A plumber would find a way to do it right, and plumbing inspectors are there to make sure he's doing it right.
06-15-2005, 06:17 PM
I hear what you are saying, I don't want to do a shabby, non-compliant job - not my style.
Would it be legal for me to have the shower drain directly to the horizontal 3" drain pipe using a wye and vent horizontally just after the trap to where I have the pipe running in the picture using an inverted santee instead of the pictured wye? In other words, the pictured shower drain branch would becom a vent branch using a santee instead of a wye and the shower would drain into the pictured 3" drain line using a 3X2 wye.
06-23-2005, 08:34 PM
I don't think you mean inverted santee.
Replacing the wye with a santee would work in the vertical position.
The vents must tie in six inches above the flood level of the fixtures.
You would need to bring both vents up the wall and tie together at (42") from the floor to be safe.
06-25-2005, 11:43 PM
OK- based on advice provided, here is what I've come up with. Hopefully this time I've got it right. Comments from the pros would be greatly appreciated.
The only difference is from the original configuration is the way the shower is vented and drains- it was changed since the shower drain was greater than 60" to the vent in the original plan.
PS - Sorry for the poor picture quality- I still don't know how to get a good quality pic in such a small file size- shooting with an 8MP camera...
master plumber mark
06-26-2005, 11:08 AM
I dont know what you are tieing in here,
but that revent from the shower should be going up at least 6 inches
above the flood rim of the lavatory above...
not tied in down low with a reverse tee
it can cause trouble if either the shower would ever stop up ,
it could back up the
line and go down the lav drain or
if the lav drain would stop up
it would go back through the shower vent....
I hate to be a pain to everybody here ,
but in your original pictures I looked at
that plan and design would have worked just fine in Indiana.....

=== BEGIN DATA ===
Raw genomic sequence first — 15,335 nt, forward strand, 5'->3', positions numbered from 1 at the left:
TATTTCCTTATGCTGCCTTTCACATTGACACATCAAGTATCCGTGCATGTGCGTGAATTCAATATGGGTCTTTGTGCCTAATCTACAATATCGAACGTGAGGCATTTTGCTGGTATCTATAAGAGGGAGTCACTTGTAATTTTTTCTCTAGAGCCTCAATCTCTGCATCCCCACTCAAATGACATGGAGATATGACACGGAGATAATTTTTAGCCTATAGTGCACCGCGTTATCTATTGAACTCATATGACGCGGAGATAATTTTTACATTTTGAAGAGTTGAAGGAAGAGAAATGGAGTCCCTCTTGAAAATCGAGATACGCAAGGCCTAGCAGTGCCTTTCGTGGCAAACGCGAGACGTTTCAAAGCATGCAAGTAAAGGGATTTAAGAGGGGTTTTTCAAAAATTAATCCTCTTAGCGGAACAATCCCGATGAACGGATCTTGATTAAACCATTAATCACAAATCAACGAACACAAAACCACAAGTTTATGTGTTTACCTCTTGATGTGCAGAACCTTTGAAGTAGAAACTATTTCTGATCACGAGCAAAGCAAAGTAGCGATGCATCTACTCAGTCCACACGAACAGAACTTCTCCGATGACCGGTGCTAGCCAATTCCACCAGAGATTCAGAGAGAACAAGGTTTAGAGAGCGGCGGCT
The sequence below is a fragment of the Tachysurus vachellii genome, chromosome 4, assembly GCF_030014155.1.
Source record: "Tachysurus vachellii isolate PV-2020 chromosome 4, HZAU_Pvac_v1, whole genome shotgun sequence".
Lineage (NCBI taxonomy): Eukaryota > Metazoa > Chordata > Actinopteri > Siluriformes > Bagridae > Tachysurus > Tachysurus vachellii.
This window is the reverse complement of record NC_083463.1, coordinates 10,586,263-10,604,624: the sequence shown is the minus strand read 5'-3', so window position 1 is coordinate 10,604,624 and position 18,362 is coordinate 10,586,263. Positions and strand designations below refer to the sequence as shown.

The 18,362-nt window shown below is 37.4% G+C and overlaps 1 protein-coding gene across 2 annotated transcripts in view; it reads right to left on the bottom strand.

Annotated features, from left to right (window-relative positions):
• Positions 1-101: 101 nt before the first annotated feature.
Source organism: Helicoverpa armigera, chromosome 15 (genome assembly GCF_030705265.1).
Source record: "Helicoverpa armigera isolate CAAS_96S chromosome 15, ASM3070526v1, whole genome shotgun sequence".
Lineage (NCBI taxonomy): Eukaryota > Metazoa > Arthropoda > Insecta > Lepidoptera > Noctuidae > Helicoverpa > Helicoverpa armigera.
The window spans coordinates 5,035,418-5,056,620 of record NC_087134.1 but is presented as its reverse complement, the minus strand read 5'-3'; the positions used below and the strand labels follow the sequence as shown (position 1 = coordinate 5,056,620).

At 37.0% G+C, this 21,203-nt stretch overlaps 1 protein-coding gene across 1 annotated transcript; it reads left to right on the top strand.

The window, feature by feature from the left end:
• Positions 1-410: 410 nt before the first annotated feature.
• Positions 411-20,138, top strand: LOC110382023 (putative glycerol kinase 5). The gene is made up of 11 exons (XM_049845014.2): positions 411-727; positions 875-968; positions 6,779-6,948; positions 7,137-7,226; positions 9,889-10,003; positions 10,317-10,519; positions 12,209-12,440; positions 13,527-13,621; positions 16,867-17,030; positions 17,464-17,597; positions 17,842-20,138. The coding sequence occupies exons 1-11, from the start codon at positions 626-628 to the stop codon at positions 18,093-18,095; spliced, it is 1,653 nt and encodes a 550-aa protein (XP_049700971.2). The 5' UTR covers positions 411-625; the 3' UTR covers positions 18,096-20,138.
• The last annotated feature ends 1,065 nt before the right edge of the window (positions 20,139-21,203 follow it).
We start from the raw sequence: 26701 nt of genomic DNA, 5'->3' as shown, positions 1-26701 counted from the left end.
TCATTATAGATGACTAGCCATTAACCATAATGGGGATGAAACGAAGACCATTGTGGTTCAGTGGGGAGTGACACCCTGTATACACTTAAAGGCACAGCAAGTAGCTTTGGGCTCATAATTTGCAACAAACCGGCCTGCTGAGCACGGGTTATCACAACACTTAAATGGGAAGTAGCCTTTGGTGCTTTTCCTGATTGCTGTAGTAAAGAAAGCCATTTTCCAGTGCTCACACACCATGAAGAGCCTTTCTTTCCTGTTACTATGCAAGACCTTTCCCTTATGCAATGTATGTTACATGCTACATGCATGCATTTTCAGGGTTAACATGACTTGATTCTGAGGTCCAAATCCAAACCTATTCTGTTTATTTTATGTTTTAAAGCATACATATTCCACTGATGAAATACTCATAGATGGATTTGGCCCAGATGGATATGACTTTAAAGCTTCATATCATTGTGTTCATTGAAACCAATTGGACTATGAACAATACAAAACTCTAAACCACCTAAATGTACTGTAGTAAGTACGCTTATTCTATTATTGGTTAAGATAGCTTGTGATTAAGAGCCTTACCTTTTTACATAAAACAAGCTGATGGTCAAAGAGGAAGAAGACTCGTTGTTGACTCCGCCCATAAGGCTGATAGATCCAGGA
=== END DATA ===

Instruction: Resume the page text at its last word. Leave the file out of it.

or you could have tied that
shower into the revent for the toilet and that would have been ok too..
I guess its all in where you live......
06-27-2005, 01:50 PM
Thanks Mark. Do you mean the 60" distance rule doesn't apply in Indiana? That's why I came up with the second reconfiguration.
Question for all: Should I just bite the bullet and run the vent for the shower up another wall and join it to the lavatory/toilet vent in the attic (which would be way more than 6" above the flood rim of the lavatory)? I'm trying to avoid that, but if that is the simplest, most logical trouble free, I'll do that. Access within the attic is not a problem since the drywall on the ceiling is off.
06-27-2005, 02:10 PM
I don't know what plumbing code prevails in Indiana, but many other places, the 60 inch rule still applies on 2".
Vents are always tied together higher than the fixtures, You don't even have to tie them together, you could put each vent through the roof separately.
Just disconnect the shower vent from the sink drain and run it parallel to the drain, or toilet vent, and then tie it in between or next to the other two when you get up to that level.
06-27-2005, 02:18 PM
Thanks for the speedy responses. Should I use an upside down sanitary cross (if that's what it's called) and join the toilet vent(left) to the lavatory vent(center) and the shower vent(right)?
You can do that or insert a tee between the lavatory vent and the toilet vent. How you do it is immaterial as long as it is connected at or above the point where the other two are joined together.
06-27-2005, 05:54 PM
Once you get a little ways up in a vent, it normally doesn't have water in it...you are only allowing air to move, thus normal right-angle connections are fine.